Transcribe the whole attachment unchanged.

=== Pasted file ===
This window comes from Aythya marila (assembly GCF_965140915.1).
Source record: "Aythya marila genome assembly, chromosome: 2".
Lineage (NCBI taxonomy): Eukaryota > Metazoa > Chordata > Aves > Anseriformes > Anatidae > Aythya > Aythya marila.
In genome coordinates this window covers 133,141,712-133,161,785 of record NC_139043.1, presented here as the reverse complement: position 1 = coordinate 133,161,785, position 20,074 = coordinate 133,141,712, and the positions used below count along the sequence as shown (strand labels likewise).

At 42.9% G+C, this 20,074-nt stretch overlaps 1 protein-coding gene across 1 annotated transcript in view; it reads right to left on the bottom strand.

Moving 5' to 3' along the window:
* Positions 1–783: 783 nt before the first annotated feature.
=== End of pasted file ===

This window comes from Aythya marila (assembly GCF_965140915.1).
Source record: "Aythya marila genome assembly, chromosome: 2".
Lineage (NCBI taxonomy): Eukaryota > Metazoa > Chordata > Aves > Anseriformes > Anatidae > Aythya > Aythya marila.
In genome coordinates this window covers 133,141,712-133,161,785 of record NC_139043.1, presented here as the reverse complement: position 1 = coordinate 133,161,785, position 20,074 = coordinate 133,141,712, and the positions used below count along the sequence as shown (strand labels likewise).

At 42.9% G+C, this 20,074-nt stretch overlaps 1 protein-coding gene across 1 annotated transcript in view; it reads right to left on the bottom strand.

Moving 5' to 3' along the window:
* Positions 1–783: 783 nt before the first annotated feature.